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The Role of Compliance in Criminal Cases

Plan Now or Pay Later.

Compliance failures are expensive. Failures result in big fines, expensive investigative costs and expensive legal fees. Plus you end up diverting valuable management resources from managing the business to managing the damage. Executives would much rather be sitting in the boardroom than in a deposition. Compliance has become a key consideration for under the federal sentencing guidelines for companies convicted of violating federal law.

Charlotte Simon of University of Houston Law Center, Ryan D. McConnell of Haynes and Boone LLP and Jay Martin of Baker Hughes, Inc. put together a paper on the role of compliance in criminal cases: Plan Now or Pay Later: The Role of Compliance in Criminal Cases

The DOJ's focus on compliance has forced both U.S. and foreign companies that access U.S. capital markets to reevaluate their approaches toward compliance. Companies have begun to reassess, formalize, and improve what have historically been only informal or general codes of conduct. Faced with the reality that compliance is both a key federal charging consideration and a determinative factor in sentencing, companies today must ensure that their compliance programs contain carefully crafted policies and procedures tailored to minimize the risk of civil and criminal liability.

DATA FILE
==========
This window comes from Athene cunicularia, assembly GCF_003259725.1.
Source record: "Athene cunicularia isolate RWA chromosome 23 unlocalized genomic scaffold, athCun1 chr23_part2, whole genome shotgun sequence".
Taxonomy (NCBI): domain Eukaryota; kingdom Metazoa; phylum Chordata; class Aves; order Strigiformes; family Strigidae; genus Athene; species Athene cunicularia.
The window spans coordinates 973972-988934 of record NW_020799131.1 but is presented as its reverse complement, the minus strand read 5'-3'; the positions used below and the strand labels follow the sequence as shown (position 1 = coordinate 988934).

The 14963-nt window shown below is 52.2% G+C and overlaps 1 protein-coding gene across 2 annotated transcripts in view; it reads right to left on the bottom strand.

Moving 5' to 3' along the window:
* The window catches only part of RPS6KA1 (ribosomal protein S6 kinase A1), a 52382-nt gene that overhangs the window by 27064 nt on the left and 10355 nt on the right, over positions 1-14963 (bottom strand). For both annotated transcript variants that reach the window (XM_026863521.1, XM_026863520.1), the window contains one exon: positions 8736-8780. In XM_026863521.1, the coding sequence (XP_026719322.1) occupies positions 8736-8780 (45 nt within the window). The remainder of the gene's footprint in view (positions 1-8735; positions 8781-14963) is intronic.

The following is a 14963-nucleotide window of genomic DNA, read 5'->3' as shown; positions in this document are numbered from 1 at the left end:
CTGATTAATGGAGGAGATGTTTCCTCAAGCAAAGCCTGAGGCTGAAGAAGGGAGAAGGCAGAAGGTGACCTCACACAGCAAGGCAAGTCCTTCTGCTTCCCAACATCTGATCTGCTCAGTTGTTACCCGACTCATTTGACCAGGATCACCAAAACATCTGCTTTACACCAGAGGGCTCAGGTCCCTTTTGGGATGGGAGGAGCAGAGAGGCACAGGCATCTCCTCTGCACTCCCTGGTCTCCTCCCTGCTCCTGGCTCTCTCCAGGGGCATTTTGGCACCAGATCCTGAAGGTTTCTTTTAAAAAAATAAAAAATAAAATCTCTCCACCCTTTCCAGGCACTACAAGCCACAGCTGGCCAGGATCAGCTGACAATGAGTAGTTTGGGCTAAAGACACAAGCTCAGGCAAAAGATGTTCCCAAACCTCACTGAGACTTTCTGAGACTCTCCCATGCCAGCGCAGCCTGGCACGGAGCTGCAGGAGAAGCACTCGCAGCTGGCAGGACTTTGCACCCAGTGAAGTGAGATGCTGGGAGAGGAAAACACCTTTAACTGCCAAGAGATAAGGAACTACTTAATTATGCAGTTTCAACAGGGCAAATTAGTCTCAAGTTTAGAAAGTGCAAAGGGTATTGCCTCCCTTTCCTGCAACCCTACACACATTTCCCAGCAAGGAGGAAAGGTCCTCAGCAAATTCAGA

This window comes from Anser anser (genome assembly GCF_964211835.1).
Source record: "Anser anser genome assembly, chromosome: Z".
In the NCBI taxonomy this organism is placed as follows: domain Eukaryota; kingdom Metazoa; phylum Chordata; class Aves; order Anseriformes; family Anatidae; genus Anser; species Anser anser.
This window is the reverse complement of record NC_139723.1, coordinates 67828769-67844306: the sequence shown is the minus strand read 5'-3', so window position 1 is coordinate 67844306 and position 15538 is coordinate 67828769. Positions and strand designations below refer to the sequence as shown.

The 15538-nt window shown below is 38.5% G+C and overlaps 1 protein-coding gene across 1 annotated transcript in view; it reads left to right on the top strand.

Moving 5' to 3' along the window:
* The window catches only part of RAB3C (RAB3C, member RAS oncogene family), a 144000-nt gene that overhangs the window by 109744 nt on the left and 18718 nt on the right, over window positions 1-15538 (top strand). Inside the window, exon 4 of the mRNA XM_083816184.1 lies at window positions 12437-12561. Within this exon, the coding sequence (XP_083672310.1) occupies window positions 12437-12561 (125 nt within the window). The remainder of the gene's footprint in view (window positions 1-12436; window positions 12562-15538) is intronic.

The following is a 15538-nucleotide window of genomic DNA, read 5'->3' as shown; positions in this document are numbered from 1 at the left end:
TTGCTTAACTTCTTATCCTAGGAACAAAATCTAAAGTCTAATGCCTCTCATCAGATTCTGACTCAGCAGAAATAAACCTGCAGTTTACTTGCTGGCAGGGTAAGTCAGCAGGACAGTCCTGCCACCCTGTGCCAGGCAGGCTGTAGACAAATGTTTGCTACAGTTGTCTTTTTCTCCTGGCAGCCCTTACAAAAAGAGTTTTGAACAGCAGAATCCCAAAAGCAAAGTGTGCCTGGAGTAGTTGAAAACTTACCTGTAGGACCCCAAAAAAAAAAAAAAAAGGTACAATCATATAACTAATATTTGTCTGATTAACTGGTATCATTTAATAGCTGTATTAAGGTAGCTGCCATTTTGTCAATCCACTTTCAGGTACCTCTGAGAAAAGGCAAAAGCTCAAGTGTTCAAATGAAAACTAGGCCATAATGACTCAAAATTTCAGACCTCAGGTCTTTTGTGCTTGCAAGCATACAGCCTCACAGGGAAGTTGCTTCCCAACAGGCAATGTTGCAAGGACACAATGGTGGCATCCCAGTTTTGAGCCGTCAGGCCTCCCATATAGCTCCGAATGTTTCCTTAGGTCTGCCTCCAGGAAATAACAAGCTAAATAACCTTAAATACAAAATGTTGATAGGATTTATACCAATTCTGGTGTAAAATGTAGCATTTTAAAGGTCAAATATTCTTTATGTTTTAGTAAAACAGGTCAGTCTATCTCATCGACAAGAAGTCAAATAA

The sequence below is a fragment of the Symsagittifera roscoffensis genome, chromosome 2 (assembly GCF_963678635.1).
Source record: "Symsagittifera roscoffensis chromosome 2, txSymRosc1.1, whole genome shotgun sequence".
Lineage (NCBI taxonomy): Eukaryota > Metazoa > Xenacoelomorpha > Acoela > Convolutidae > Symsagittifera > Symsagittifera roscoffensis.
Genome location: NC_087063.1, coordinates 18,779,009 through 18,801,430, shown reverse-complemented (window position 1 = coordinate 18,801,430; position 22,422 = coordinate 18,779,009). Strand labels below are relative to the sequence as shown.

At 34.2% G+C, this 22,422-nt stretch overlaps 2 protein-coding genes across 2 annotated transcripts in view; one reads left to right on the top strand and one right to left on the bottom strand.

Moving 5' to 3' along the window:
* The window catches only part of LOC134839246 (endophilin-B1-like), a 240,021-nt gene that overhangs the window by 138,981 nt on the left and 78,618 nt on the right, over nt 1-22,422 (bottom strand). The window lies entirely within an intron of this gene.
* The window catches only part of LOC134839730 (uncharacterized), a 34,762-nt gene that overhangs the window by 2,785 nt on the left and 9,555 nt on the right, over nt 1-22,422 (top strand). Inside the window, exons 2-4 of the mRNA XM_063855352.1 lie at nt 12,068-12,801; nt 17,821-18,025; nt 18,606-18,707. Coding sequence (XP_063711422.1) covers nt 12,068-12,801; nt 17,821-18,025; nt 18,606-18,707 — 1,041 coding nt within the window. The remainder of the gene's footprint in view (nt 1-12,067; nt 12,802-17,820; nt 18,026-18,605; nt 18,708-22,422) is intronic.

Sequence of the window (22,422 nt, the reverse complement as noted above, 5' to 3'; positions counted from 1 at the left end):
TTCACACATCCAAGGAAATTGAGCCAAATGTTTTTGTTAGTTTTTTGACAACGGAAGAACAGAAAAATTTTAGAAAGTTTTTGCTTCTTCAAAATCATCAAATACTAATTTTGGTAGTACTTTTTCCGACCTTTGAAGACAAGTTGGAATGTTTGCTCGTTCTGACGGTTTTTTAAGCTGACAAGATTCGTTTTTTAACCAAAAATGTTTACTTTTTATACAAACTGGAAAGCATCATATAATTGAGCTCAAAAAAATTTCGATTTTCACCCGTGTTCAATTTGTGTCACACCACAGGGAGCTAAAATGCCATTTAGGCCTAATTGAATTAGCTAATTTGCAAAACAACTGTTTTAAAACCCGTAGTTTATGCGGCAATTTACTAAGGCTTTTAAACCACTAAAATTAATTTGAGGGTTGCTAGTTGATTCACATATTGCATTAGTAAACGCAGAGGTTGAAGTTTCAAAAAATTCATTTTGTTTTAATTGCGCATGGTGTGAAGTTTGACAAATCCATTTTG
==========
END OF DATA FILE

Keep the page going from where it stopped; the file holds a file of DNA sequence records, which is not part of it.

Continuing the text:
The article provides an excellent analysis and background on the role of compliance in federal criminal prosecutions.

However, they miss the point of having a compliance program. It's to avoid ending up with criminal liability. If the case ends up with that the Department of Justice, that means the regulators found the conduct so egregious that civil liability was insufficient given the severity of the activity. Of course it also means that the activity was bad enough to catch the eyes of a regulator for action.

The authors use a chart showing that only three companies of 1349 charged from 1996 to 2009 received a culpability score reduction for having an effective compliance program. If they had an effective compliance program, they would not have ended up in the federal sentencing guidelines to begin with.

A compliance program should not be in place to reduce the sentence, it should be in place to prevent problems from occurring.

For additional commentary on developments in compliance and ethics, visit Compliance Building, a blog hosted by Doug Cornelius.